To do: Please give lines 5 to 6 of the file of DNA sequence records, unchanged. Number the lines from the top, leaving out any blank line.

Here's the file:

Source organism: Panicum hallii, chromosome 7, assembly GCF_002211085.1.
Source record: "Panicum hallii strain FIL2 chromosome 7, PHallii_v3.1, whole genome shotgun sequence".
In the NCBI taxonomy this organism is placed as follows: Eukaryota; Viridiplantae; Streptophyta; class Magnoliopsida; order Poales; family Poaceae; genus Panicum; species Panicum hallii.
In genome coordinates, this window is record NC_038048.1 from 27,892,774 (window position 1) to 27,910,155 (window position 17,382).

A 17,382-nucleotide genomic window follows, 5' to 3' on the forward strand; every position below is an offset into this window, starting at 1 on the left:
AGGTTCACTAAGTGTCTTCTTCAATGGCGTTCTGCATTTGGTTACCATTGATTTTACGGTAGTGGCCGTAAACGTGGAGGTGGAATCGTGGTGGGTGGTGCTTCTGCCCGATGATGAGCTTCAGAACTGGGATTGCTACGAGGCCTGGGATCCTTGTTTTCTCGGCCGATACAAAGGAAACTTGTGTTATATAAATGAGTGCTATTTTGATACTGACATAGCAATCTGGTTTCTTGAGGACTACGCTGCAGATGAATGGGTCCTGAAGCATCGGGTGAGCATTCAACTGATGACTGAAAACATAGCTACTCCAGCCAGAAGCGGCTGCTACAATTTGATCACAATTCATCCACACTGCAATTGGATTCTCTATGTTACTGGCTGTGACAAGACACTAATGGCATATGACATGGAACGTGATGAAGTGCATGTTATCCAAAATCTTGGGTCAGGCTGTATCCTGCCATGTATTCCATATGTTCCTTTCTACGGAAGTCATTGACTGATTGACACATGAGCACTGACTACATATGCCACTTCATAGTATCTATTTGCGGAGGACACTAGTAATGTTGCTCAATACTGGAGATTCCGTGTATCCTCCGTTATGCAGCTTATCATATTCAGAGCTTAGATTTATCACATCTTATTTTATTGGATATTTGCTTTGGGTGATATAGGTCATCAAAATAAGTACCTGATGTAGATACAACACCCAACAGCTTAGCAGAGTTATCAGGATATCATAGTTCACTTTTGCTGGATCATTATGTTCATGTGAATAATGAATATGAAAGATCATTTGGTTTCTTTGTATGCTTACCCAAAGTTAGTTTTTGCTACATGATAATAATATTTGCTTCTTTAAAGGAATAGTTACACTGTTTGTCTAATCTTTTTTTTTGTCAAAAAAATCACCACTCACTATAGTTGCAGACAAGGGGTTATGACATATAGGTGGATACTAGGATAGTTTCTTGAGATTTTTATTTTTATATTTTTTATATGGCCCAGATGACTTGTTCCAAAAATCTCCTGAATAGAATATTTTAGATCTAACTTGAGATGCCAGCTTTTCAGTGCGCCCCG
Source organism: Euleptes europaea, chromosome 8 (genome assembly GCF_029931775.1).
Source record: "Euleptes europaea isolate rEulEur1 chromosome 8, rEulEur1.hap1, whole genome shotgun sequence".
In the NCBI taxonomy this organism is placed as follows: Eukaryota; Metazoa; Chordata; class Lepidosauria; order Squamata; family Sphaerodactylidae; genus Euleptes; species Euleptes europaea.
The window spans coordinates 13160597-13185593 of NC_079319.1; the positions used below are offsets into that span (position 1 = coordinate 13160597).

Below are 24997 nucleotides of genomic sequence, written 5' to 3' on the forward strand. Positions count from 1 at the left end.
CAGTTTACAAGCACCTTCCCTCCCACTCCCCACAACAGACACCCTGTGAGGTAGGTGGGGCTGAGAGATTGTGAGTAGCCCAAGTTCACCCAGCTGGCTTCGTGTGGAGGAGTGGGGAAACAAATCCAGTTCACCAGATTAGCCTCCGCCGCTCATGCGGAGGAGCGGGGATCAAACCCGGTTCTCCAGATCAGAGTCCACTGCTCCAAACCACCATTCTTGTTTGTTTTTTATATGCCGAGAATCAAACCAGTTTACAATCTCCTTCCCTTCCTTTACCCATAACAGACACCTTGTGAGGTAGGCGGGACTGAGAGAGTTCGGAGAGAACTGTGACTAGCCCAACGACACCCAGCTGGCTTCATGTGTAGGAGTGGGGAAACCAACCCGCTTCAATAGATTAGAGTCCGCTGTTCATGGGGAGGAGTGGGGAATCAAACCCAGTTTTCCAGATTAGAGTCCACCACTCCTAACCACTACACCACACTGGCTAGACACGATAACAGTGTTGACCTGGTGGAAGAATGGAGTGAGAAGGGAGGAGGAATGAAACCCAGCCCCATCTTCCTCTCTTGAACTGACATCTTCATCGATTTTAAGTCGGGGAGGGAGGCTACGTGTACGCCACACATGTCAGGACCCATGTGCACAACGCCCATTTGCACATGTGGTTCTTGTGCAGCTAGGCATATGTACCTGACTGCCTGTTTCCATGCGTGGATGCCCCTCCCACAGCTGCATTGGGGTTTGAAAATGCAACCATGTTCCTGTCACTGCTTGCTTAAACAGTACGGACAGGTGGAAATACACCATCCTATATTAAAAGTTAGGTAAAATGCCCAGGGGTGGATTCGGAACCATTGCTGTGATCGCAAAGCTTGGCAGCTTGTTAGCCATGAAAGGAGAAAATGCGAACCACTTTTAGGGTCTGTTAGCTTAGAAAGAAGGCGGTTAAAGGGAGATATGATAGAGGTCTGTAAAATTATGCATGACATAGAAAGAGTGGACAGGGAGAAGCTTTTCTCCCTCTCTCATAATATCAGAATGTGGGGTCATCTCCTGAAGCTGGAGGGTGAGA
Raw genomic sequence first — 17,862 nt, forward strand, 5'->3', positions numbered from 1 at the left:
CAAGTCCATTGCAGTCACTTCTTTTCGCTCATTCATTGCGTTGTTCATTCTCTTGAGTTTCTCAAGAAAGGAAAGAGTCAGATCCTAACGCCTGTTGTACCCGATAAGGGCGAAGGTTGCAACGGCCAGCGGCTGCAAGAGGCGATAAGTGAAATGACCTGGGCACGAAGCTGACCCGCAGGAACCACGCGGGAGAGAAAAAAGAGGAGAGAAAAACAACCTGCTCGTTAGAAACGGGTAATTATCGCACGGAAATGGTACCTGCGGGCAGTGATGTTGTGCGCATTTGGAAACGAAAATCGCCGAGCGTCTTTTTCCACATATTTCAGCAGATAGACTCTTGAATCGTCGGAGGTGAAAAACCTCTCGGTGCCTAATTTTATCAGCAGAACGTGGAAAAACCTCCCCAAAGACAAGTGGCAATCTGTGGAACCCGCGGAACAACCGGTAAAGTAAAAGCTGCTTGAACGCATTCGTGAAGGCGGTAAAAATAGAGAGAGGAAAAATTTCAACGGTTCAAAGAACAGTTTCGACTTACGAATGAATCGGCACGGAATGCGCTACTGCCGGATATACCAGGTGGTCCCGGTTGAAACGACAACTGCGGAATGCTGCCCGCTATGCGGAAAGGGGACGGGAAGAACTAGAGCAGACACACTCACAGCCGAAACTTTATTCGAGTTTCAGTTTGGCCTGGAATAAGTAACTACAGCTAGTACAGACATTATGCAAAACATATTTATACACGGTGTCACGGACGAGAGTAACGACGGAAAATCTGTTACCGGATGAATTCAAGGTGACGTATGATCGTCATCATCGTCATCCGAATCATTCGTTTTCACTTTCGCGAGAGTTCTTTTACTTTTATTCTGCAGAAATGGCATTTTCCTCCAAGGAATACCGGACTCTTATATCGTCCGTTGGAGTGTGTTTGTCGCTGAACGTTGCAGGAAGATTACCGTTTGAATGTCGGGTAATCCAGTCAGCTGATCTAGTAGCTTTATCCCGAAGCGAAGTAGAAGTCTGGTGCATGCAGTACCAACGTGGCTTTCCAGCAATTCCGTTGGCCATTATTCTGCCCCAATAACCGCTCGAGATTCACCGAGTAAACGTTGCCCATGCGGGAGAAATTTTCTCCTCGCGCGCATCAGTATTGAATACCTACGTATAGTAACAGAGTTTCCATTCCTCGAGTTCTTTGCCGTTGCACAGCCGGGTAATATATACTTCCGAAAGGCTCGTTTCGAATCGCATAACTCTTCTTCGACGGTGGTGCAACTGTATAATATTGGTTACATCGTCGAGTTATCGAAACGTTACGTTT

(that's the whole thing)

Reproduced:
A 17,382-nucleotide genomic window follows, 5' to 3' on the forward strand; every position below is an offset into this window, starting at 1 on the left:
AGGTTCACTAAGTGTCTTCTTCAATGGCGTTCTGCATTTGGTTACCATTGATTTTACGGTAGTGGCCGTAAACGTGGAGGTGGAATCGTGGTGGGTGGTGCTTCTGCCCGATGATGAGCTTCAGAACTGGGATTGCTACGAGGCCTGGGATCCTTGTTTTCTCGGCCGATACAAAGGAAACTTGTGTTATATAAATGAGTGCTATTTTGATACTGACATAGCAATCTGGTTTCTTGAGGACTACGCTGCAGATGAATGGGTCCTGAAGCATCGGGTGAGCATTCAACTGATGACTGAAAACATAGCTACTCCAGCCAGAAGCGGCTGCTACAATTTGATCACAATTCATCCACACTGCAATTGGATTCTCTATGTTACTGGCTGTGACAAGACACTAATGGCATATGACATGGAACGTGATGAAGTGCATGTTATCCAAAATCTTGGGTCAGGCTGTATCCTGCCATGTATTCCATATGTTCCTTTCTACGGAAGTCATTGACTGATTGACACATGAGCACTGACTACATATGCCACTTCATAGTATCTATTTGCGGAGGACACTAGTAATGTTGCTCAATACTGGAGATTCCGTGTATCCTCCGTTATGCAGCTTATCATATTCAGAGCTTAGATTTATCACATCTTATTTTATTGGATATTTGCTTTGGGTGATATAGGTCATCAAAATAAGTACCTGATGTAGATACAACACCCAACAGCTTAGCAGAGTTATCAGGATATCATAGTTCACTTTTGCTGGATCATTATGTTCATGTGAATAATGAATATGAAAGATCATTTGGTTTCTTTGTATGCTTACCCAAAGTTAGTTTTTGCTACATGATAATAATATTTGCTTCTTTAAAGGAATAGTTACACTGTTTGTCTAATCTTTTTTTTTGTCAAAAAAATCACCACTCACTATAGTTGCAGACAAGGGGTTATGACATATAGGTGGATACTAGGATAGTTTCTTGAGATTTTTATTTTTATATTTTTTATATGGCCCAGATGACTTGTTCCAAAAATCTCCTGAATAGAATATTTTAGATCTAACTTGAGATGCCAGCTTTTCAGTGCGCCCCG